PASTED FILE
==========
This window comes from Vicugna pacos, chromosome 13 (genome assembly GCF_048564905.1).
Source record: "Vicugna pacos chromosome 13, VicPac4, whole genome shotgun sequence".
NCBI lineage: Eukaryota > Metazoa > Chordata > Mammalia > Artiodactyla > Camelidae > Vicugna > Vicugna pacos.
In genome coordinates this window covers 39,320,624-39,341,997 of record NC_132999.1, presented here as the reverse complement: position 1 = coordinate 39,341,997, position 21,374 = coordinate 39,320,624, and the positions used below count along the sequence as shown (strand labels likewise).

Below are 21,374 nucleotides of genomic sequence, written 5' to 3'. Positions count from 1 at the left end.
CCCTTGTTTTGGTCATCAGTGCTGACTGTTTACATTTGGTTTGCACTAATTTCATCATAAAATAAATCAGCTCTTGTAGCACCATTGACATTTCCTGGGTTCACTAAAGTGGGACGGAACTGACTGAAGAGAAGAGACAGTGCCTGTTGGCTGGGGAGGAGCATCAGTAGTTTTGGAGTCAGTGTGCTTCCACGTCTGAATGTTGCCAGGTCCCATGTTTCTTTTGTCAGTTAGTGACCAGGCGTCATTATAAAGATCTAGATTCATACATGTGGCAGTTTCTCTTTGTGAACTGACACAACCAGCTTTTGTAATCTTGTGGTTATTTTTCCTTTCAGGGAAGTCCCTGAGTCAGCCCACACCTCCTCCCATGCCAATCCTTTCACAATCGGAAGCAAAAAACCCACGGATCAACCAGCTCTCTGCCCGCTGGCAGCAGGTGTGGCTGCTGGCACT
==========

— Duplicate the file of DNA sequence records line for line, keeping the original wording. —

This window comes from Vicugna pacos, chromosome 13 (genome assembly GCF_048564905.1).
Source record: "Vicugna pacos chromosome 13, VicPac4, whole genome shotgun sequence".
NCBI lineage: Eukaryota > Metazoa > Chordata > Mammalia > Artiodactyla > Camelidae > Vicugna > Vicugna pacos.
In genome coordinates this window covers 39,320,624-39,341,997 of record NC_132999.1, presented here as the reverse complement: position 1 = coordinate 39,341,997, position 21,374 = coordinate 39,320,624, and the positions used below count along the sequence as shown (strand labels likewise).

Below are 21,374 nucleotides of genomic sequence, written 5' to 3'. Positions count from 1 at the left end.
CCCTTGTTTTGGTCATCAGTGCTGACTGTTTACATTTGGTTTGCACTAATTTCATCATAAAATAAATCAGCTCTTGTAGCACCATTGACATTTCCTGGGTTCACTAAAGTGGGACGGAACTGACTGAAGAGAAGAGACAGTGCCTGTTGGCTGGGGAGGAGCATCAGTAGTTTTGGAGTCAGTGTGCTTCCACGTCTGAATGTTGCCAGGTCCCATGTTTCTTTTGTCAGTTAGTGACCAGGCGTCATTATAAAGATCTAGATTCATACATGTGGCAGTTTCTCTTTGTGAACTGACACAACCAGCTTTTGTAATCTTGTGGTTATTTTTCCTTTCAGGGAAGTCCCTGAGTCAGCCCACACCTCCTCCCATGCCAATCCTTTCACAATCGGAAGCAAAAAACCCACGGATCAACCAGCTCTCTGCCCGCTGGCAGCAGGTGTGGCTGCTGGCACT